It's not unusual for productions of William Shakespeare's plays to be set in modern times, but the Aquila Theatre Company's touring production of "Much Ado About Nothing" went a step further.
Aquila's version of the play, staged at Popejoy Hall Sunday, was done in a satirical style that borrowed from popular Hollywood fare such as Austin Powers and James Bond movies.
Against a glowing backdrop, men posed with their guns as if they were television cops in the heat of the chase. The women practiced martial arts in their spare time, clad in tight black leather outfits.
The one-time performance at Popejoy Hall was nearly sold out. Its combination of pop-culture references and Shakespearean language blended smoothly, and the script came to life almost as if it were brand new. A few jumbled lines and other minor mishaps occurred, but, overall, the insightful acting, physical comedy and minimal design combined for a buoyant, entertaining production.
The Aquila Theatre Company is a troupe of professional actors from the United States and England. The company was founded in 1991 and has toured extensively in Europe, the United States and Canada. Its production of "Much Ado About Nothing" will be staged in New York City in May 2001.
The play is a romantic comedy about the war between the sexes. The men in the play suffer from a fear and mistrust of women.
The story begins with the victorious arrival of Lords Benedick and Claudio, who have been off at war. They spend a month at Governor Leonato's house and discover that the battle of the sexes can be trickier than fighting a sword-bearing army.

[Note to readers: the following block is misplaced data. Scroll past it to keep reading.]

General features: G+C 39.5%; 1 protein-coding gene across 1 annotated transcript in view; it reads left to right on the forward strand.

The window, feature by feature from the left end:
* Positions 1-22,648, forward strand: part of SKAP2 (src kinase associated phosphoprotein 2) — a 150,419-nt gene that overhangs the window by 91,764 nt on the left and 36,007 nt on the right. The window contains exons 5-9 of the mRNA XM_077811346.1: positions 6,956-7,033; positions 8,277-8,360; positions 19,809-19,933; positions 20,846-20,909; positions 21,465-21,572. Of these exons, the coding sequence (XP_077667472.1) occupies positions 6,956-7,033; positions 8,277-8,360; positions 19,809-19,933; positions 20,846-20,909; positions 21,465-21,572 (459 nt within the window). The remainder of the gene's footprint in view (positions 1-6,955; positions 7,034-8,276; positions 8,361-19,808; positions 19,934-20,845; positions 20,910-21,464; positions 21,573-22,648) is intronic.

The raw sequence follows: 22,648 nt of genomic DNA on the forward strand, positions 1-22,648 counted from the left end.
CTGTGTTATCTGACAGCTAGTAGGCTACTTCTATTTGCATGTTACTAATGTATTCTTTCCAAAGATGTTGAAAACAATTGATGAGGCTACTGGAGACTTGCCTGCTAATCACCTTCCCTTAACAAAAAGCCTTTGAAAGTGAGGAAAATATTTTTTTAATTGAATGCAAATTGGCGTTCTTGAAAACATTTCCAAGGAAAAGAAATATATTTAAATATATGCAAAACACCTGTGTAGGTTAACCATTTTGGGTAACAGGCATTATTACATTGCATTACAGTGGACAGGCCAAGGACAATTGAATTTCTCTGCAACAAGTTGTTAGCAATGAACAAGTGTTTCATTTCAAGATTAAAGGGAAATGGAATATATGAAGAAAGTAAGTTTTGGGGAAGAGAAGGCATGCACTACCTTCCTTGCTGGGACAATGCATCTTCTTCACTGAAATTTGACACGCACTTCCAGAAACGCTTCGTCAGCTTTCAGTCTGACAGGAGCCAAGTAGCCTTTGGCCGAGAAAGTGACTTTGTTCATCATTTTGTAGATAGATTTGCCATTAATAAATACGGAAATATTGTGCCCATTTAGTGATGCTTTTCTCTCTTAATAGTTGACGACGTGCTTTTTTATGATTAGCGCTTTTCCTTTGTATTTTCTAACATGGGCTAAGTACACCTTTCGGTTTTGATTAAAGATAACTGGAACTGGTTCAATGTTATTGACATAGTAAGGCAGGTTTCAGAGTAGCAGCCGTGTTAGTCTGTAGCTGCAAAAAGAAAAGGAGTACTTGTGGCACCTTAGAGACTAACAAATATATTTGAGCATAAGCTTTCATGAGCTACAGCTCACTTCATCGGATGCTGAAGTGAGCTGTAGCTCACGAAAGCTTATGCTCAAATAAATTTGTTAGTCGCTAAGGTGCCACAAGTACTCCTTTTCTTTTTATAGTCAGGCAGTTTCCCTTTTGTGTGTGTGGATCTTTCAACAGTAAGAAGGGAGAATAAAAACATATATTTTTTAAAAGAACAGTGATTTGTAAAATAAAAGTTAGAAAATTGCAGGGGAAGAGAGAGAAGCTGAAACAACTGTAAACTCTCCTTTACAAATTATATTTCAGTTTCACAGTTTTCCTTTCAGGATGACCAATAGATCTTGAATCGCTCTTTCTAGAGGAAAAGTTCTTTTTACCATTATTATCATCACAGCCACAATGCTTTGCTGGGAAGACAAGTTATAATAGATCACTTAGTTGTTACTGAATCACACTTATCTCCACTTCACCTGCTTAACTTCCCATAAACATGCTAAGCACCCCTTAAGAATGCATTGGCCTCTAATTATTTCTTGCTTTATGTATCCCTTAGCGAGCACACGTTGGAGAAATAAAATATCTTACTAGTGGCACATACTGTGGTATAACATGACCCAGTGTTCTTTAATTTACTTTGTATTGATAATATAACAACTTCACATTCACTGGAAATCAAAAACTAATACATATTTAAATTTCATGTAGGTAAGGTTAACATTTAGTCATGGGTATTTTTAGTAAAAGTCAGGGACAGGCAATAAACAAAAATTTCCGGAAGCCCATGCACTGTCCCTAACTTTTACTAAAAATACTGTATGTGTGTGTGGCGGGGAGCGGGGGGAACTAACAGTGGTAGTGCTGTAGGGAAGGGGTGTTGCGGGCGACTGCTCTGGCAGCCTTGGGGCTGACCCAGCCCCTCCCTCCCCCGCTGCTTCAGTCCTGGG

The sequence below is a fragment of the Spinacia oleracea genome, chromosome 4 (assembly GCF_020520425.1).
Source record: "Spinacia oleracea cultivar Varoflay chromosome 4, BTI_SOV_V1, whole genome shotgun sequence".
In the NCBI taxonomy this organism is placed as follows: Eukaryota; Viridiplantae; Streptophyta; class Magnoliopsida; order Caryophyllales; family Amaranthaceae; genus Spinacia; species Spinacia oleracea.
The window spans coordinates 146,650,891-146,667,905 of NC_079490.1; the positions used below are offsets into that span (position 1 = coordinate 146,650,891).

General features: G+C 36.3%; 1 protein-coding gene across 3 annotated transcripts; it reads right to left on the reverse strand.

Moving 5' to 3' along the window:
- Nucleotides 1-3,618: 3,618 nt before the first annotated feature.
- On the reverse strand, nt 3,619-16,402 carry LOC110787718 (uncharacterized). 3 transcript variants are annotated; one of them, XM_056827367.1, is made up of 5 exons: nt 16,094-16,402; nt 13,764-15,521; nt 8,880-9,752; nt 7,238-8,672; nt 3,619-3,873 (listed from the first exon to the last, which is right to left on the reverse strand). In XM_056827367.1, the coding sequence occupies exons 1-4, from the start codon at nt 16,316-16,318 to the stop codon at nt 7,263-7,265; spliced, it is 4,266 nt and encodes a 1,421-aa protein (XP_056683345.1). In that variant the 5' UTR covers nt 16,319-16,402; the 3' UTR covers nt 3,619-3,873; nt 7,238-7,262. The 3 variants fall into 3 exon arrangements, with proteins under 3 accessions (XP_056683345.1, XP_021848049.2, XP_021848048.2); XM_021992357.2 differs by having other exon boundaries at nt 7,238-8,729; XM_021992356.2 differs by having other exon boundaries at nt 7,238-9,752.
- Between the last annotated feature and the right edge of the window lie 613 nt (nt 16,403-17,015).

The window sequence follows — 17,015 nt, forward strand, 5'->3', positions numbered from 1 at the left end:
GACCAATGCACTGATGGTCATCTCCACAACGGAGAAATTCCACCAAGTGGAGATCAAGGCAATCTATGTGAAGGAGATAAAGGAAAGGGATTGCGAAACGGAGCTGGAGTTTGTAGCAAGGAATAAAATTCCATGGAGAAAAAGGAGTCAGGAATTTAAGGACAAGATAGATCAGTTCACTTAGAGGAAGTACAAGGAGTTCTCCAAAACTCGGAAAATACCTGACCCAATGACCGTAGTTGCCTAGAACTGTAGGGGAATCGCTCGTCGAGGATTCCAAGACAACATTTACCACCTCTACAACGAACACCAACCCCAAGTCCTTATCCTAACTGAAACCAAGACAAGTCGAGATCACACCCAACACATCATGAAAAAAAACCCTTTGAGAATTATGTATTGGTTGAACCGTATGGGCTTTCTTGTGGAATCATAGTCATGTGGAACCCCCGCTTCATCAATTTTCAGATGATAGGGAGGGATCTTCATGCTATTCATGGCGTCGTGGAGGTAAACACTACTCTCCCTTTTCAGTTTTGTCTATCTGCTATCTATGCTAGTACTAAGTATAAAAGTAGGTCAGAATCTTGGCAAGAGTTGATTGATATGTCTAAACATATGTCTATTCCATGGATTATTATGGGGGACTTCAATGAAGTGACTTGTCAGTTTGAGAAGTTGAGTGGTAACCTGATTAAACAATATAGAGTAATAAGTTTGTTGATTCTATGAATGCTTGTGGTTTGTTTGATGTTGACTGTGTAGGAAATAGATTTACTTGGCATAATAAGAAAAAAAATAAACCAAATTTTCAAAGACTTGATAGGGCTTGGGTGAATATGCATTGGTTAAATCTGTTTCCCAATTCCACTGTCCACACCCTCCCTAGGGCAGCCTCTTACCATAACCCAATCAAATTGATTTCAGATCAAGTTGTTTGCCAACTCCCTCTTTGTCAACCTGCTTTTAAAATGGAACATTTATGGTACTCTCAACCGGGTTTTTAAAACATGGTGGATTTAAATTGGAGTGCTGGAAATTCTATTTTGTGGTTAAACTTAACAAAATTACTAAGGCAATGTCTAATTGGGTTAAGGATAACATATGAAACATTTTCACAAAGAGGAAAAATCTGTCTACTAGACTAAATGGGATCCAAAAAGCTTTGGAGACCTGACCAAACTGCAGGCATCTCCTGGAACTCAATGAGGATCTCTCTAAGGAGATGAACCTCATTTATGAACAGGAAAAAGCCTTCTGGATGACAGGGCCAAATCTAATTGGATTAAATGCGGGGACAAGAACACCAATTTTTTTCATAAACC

Claudio, played by Noah Trepanier, immediately falls for Leonato's daughter, Hero, played by Shirleyann Daladjian. She figures Claudio is a good match, so she goes along with his advances. But the impending marriage is nearly wrecked by villain Don John, who deceives Claudio into thinking Hero has taken a lover. Claudio, with his innate fear of women, takes the bait.
Meanwhile, Benedick is embroiled in a "merry war" with Beatrice, Leonato's niece. Benedick and Beatrice, portrayed skillfully by Anthony Cochrane and Lisa Carter, continually pit their wits against each other, delighting in the exchange of verbal jabs.
"I would rather hear my dog bark at a crow than a man swear he loves me," Beatrice said.
"God keep your ladyship in that mind!" answers Benedick.
So, Leonato, played by Alex Webb, engineers a ploy to bring them together, using deception to reveal the truth. This turns out to be one of the funnier parts of the play. Beneath their tough facades, Benedick and Beatrice need love and affection as much as everyone else, and it is clear that they enjoy each other's company.
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Some of the best moments in the performance came during Benedick's soliloquies. Cochrane, a fine Shakespearean actor and the associate director of the company, did an excellent job of expressing Benedick's inner confusion and self-mockery.
Louis Butelli, playing Constable Dogberry, was hilarious as he doggedly investigated the plot to dishonor Hero. Using a style of interrogation that would have made the Three Stooges proud, Dogberry and his partner, Verges, uncover Don John's treachery, saving Hero from suicide. This assures that "Much Ado About Nothing" ends happily, as comedies are supposed to.